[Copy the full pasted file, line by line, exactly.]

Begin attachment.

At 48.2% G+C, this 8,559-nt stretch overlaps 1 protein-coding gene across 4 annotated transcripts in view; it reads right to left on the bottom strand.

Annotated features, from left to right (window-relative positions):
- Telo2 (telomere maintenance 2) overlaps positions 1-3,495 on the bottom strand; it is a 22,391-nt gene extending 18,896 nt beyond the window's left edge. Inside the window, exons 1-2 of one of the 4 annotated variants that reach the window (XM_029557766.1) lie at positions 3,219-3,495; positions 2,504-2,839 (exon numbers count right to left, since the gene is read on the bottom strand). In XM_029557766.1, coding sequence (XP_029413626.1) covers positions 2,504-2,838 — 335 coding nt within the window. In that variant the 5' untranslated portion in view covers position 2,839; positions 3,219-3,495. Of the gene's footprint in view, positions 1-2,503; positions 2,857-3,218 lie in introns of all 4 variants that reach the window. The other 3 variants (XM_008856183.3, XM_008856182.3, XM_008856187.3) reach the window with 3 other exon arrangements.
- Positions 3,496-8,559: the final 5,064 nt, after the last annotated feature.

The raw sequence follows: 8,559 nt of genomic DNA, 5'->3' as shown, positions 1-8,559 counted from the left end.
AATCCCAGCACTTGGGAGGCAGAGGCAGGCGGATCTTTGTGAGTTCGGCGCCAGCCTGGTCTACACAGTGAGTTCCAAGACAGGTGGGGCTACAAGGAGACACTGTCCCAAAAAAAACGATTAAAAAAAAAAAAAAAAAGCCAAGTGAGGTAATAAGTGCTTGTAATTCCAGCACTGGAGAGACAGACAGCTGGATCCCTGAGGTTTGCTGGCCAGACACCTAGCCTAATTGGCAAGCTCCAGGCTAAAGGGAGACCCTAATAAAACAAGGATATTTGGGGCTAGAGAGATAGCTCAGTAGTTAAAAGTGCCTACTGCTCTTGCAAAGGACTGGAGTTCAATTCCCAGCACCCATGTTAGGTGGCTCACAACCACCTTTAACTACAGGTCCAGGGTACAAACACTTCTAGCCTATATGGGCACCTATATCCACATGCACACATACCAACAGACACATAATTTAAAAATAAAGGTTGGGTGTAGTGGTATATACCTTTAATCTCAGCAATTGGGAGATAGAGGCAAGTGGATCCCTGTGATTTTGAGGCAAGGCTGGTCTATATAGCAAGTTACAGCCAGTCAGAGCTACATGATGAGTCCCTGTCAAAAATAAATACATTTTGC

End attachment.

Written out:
At 48.2% G+C, this 8,559-nt stretch overlaps 1 protein-coding gene across 4 annotated transcripts in view; it reads right to left on the bottom strand.

Annotated features, from left to right (window-relative positions):
- Telo2 (telomere maintenance 2) overlaps positions 1-3,495 on the bottom strand; it is a 22,391-nt gene extending 18,896 nt beyond the window's left edge. Inside the window, exons 1-2 of one of the 4 annotated variants that reach the window (XM_029557766.1) lie at positions 3,219-3,495; positions 2,504-2,839 (exon numbers count right to left, since the gene is read on the bottom strand). In XM_029557766.1, coding sequence (XP_029413626.1) covers positions 2,504-2,838 — 335 coding nt within the window. In that variant the 5' untranslated portion in view covers position 2,839; positions 3,219-3,495. Of the gene's footprint in view, positions 1-2,503; positions 2,857-3,218 lie in introns of all 4 variants that reach the window. The other 3 variants (XM_008856183.3, XM_008856182.3, XM_008856187.3) reach the window with 3 other exon arrangements.
- Positions 3,496-8,559: the final 5,064 nt, after the last annotated feature.

The raw sequence follows: 8,559 nt of genomic DNA, 5'->3' as shown, positions 1-8,559 counted from the left end.
AATCCCAGCACTTGGGAGGCAGAGGCAGGCGGATCTTTGTGAGTTCGGCGCCAGCCTGGTCTACACAGTGAGTTCCAAGACAGGTGGGGCTACAAGGAGACACTGTCCCAAAAAAAACGATTAAAAAAAAAAAAAAAAAGCCAAGTGAGGTAATAAGTGCTTGTAATTCCAGCACTGGAGAGACAGACAGCTGGATCCCTGAGGTTTGCTGGCCAGACACCTAGCCTAATTGGCAAGCTCCAGGCTAAAGGGAGACCCTAATAAAACAAGGATATTTGGGGCTAGAGAGATAGCTCAGTAGTTAAAAGTGCCTACTGCTCTTGCAAAGGACTGGAGTTCAATTCCCAGCACCCATGTTAGGTGGCTCACAACCACCTTTAACTACAGGTCCAGGGTACAAACACTTCTAGCCTATATGGGCACCTATATCCACATGCACACATACCAACAGACACATAATTTAAAAATAAAGGTTGGGTGTAGTGGTATATACCTTTAATCTCAGCAATTGGGAGATAGAGGCAAGTGGATCCCTGTGATTTTGAGGCAAGGCTGGTCTATATAGCAAGTTACAGCCAGTCAGAGCTACATGATGAGTCCCTGTCAAAAATAAATACATTTTGC